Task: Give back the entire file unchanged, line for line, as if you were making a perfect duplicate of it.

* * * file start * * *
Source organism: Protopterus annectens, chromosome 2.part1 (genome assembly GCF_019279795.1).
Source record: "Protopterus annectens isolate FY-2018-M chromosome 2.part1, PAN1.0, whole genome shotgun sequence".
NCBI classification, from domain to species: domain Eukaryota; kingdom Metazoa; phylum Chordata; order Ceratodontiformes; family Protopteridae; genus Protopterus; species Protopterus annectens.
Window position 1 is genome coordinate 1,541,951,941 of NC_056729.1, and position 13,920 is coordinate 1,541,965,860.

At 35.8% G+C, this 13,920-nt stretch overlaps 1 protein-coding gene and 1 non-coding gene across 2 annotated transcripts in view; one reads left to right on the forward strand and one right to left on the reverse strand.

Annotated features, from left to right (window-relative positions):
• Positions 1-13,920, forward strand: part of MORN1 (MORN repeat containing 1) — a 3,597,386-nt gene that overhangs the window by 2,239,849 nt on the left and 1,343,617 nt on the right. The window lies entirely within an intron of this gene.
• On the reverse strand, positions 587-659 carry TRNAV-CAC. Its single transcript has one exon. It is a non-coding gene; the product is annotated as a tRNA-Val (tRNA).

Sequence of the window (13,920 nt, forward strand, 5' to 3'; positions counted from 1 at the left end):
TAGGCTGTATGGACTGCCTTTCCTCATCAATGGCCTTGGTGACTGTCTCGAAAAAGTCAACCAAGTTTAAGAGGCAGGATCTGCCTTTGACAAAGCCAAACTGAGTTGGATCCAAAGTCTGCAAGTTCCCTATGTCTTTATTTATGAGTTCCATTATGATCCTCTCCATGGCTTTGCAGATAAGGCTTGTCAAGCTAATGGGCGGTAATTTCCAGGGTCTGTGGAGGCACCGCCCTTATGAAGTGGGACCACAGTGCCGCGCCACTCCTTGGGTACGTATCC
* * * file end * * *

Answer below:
Source organism: Protopterus annectens, chromosome 2.part1 (genome assembly GCF_019279795.1).
Source record: "Protopterus annectens isolate FY-2018-M chromosome 2.part1, PAN1.0, whole genome shotgun sequence".
NCBI classification, from domain to species: domain Eukaryota; kingdom Metazoa; phylum Chordata; order Ceratodontiformes; family Protopteridae; genus Protopterus; species Protopterus annectens.
Window position 1 is genome coordinate 1,541,951,941 of NC_056729.1, and position 13,920 is coordinate 1,541,965,860.

At 35.8% G+C, this 13,920-nt stretch overlaps 1 protein-coding gene and 1 non-coding gene across 2 annotated transcripts in view; one reads left to right on the forward strand and one right to left on the reverse strand.

Annotated features, from left to right (window-relative positions):
• Positions 1-13,920, forward strand: part of MORN1 (MORN repeat containing 1) — a 3,597,386-nt gene that overhangs the window by 2,239,849 nt on the left and 1,343,617 nt on the right. The window lies entirely within an intron of this gene.
• On the reverse strand, positions 587-659 carry TRNAV-CAC. Its single transcript has one exon. It is a non-coding gene; the product is annotated as a tRNA-Val (tRNA).

Sequence of the window (13,920 nt, forward strand, 5' to 3'; positions counted from 1 at the left end):
TAGGCTGTATGGACTGCCTTTCCTCATCAATGGCCTTGGTGACTGTCTCGAAAAAGTCAACCAAGTTTAAGAGGCAGGATCTGCCTTTGACAAAGCCAAACTGAGTTGGATCCAAAGTCTGCAAGTTCCCTATGTCTTTATTTATGAGTTCCATTATGATCCTCTCCATGGCTTTGCAGATAAGGCTTGTCAAGCTAATGGGCGGTAATTTCCAGGGTCTGTGGAGGCACCGCCCTTATGAAGTGGGACCACAGTGCCGCGCCACTCCTTGGGTACGTATCC